Islamic prayer centre in Swords gets the go-ahead
Local Muslim community successfully renews planning permission for new hub
Planning permission for an Islamic prayer and cultural centre in Swords, north Co Dublin, has been approved by Fingal County Council.
Members of the Muslim community in Swords had sought to renew planning permission to convert a former An Post sorting office into a centre for prayer and cultural events.
An initial application for the single-storey building located off the Rathbeale Road was approved in late December 2015, on the basis it would need to be renewed in two years’ time and despite more than a dozen residents objecting to the plans over fears it would increase traffic flows into a small area.
An appeal against the centre to An Bord Pleanála was unsuccessful the following April.
A report in March 2016 by An Bord Pleanála’s planning inspector had advised that permission should not be granted for the centre.
The inspector said the prayer centre would increase traffic congestion in the secluded area where it was to be located. The report said the amount of people using the centre was likely to grow with the increasing Muslim population in Ireland, and concluded that the proposal would have a “potential negative impact” on the existing residential area.
However, the board voted by a two-thirds majority against their inspector’s recommendation, and approved the plans.
Tariq Salahuddin, a prominent Muslim in the Swords community, was behind the original application to convert the old An Post building into an Islamic centre.
A recent application in May to renew the permission was granted last month by Fingal County Council.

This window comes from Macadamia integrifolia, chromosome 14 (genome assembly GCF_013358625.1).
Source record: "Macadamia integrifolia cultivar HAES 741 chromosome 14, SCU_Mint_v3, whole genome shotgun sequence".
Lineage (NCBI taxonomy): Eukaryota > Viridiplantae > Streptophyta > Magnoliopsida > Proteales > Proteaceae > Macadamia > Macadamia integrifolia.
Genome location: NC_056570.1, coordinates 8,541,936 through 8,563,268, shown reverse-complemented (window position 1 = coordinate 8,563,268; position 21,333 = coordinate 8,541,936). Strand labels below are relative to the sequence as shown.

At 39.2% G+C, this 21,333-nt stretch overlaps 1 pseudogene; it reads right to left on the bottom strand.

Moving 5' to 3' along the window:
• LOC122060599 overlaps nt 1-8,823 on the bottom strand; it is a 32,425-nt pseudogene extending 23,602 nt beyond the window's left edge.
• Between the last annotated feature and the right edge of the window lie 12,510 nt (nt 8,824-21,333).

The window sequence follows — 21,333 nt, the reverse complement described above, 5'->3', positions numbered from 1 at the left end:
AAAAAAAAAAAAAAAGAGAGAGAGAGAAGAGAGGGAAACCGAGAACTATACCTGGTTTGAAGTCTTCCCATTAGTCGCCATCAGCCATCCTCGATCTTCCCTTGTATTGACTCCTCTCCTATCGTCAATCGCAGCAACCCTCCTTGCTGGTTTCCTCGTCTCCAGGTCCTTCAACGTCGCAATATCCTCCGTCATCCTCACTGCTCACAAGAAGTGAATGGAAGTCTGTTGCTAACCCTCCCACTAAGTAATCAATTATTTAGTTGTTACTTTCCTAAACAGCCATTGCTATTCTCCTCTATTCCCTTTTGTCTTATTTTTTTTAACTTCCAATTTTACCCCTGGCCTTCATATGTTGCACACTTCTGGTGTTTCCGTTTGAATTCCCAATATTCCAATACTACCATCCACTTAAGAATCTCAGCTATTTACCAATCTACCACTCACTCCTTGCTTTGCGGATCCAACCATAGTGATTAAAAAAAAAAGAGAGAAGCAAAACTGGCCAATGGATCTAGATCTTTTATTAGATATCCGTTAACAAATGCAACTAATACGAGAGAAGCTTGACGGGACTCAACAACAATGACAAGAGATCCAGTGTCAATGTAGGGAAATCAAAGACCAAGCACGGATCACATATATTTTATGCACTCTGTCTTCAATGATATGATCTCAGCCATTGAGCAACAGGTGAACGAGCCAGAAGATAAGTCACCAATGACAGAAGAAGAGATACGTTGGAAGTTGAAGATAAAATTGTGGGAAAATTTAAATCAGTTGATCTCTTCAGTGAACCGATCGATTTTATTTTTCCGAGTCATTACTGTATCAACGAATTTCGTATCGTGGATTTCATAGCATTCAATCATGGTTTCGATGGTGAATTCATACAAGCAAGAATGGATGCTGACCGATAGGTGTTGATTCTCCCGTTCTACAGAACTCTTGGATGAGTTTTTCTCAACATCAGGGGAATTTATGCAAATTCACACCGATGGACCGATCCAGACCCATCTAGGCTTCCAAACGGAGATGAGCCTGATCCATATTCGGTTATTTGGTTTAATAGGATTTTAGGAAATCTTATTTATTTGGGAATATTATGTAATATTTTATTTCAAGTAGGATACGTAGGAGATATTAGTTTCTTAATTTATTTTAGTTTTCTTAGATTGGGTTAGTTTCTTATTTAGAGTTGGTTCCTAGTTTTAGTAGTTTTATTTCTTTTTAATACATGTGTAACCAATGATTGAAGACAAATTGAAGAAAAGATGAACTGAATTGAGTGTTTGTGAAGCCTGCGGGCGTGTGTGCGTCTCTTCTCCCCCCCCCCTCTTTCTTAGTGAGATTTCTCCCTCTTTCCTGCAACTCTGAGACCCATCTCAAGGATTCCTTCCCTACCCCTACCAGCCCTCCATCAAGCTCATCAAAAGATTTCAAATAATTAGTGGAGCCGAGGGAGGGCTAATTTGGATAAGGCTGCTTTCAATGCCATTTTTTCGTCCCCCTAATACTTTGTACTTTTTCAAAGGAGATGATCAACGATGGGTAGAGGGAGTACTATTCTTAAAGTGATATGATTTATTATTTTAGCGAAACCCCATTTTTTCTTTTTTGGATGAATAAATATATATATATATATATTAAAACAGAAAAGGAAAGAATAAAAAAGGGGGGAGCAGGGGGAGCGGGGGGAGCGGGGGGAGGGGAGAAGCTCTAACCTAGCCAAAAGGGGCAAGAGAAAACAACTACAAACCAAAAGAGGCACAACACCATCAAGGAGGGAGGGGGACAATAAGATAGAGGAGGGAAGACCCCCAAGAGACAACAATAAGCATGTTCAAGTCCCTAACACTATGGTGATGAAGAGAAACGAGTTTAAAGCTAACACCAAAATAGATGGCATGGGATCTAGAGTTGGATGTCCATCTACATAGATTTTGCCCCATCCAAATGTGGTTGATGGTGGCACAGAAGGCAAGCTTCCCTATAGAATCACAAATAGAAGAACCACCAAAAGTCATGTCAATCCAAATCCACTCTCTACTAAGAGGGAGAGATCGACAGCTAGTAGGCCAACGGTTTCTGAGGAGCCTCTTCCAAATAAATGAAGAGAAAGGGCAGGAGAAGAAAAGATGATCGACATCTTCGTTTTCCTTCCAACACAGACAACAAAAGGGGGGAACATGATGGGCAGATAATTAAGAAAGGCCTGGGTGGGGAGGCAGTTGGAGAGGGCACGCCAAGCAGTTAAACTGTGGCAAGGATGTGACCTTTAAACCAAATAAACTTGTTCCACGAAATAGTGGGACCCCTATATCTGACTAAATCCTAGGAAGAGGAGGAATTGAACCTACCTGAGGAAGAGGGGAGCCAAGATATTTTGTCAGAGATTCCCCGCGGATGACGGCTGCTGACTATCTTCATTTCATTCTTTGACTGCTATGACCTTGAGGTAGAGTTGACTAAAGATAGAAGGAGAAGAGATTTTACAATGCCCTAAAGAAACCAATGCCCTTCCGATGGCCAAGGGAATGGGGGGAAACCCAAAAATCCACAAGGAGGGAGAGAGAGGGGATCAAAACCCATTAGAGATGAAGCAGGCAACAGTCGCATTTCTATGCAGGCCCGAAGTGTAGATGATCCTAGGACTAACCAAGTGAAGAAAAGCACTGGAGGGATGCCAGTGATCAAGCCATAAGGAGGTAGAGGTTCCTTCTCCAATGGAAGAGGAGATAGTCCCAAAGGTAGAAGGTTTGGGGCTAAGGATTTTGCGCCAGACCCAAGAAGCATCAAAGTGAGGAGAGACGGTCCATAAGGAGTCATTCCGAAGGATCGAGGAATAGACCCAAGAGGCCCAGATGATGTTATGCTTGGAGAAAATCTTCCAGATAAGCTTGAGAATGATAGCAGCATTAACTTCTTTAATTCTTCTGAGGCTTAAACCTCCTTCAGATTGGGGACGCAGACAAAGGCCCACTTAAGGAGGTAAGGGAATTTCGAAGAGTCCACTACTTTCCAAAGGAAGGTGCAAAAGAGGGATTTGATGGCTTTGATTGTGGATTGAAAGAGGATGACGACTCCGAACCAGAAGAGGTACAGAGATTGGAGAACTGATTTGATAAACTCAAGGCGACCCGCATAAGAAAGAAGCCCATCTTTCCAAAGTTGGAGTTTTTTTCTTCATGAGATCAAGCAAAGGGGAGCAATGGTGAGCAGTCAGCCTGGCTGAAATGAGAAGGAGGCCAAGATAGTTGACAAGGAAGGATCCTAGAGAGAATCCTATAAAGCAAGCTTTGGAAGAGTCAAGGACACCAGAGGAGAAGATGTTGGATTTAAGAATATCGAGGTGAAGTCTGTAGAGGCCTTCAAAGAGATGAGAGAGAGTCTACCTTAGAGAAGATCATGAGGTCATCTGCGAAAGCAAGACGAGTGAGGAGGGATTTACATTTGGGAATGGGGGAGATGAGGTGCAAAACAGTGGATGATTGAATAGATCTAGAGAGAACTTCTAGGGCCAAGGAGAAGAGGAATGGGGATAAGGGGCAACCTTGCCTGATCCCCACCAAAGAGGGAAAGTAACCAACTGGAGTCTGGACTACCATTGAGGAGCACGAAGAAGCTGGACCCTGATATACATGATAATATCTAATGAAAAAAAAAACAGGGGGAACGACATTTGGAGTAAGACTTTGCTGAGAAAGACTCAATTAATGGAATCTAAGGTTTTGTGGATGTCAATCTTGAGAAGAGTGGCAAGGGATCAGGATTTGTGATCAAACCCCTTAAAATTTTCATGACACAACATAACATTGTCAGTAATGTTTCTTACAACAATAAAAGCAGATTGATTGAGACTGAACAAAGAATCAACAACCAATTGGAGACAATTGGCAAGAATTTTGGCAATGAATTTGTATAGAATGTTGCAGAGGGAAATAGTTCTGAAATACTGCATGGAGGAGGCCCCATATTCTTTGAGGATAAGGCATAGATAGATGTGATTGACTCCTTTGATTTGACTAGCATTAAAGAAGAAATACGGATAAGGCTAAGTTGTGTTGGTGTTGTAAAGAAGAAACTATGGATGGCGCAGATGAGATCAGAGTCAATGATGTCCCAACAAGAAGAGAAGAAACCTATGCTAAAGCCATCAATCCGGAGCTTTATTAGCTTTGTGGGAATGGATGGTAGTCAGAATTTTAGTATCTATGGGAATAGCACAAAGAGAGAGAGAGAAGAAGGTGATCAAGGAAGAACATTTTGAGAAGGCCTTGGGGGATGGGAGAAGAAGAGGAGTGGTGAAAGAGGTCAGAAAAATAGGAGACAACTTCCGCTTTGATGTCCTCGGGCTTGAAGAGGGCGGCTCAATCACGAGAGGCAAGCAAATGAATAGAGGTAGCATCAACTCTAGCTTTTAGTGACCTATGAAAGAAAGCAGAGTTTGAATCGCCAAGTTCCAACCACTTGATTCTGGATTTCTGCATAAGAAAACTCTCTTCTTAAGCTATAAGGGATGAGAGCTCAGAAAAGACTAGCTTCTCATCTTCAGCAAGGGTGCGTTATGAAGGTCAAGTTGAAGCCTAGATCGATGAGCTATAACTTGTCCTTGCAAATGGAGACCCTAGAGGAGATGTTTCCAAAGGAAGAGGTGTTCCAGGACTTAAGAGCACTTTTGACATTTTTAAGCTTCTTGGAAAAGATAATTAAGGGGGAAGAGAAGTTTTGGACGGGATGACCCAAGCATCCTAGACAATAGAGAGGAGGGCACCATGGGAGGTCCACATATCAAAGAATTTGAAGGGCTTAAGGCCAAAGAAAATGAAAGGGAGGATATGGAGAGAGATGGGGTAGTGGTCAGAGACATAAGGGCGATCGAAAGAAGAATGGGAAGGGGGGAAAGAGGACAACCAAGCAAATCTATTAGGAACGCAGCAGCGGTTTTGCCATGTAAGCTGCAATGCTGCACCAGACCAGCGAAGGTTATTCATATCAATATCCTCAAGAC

The new plans include revisions to the proposed internal changes to the building. Works for a mechanical ventilation system required for a fire safety certificate for the building had been estimated to cost €80,000. Revised plans for a simpler ventilation system will cost between €5,000 and €10,000, Mr Salahuddin told The Irish Times.
Two residents submitted objections to the application to renew permission, reiterating concerns over the potential increase in traffic.
Currently, Muslim residents in Swords pray each Friday in a rented GAA club hall. The new centre would host daily prayers, Islamic classes for children, and cultural events.
The new centre “should help to integrate both Muslims and non-Muslims” by providing a place where other local residents can interact with the Muslim community, the planning proposal said.
The local Muslim community, of approximately 300 people, does not have the financial resources to redevelop the building into a mosque with a full minaret, Mr Salahuddin said.
The centre would give the local Muslim community a space for “social gathering”, he said.
Originally from Bangladesh, Mr Salahuddin has lived in Ireland for nearly 40 years.
“We need to make sure our children are properly guided,” he said. “You see it in the media, or when something horrible happens, then the local Muslim community gets blamed. We must make sure our children don’t go astray,” he said. “All Irish people will be welcome” in the centre, he said.
Funding for the works to fit out the centre will be raised among the Muslim community in Swords, and the wider community in Dublin if required, Mr Salahuddin said.
If there are no appeals to the renewal of planning permission, Mr Salahuddin said he hoped the centre would be opened in a “matter of months”.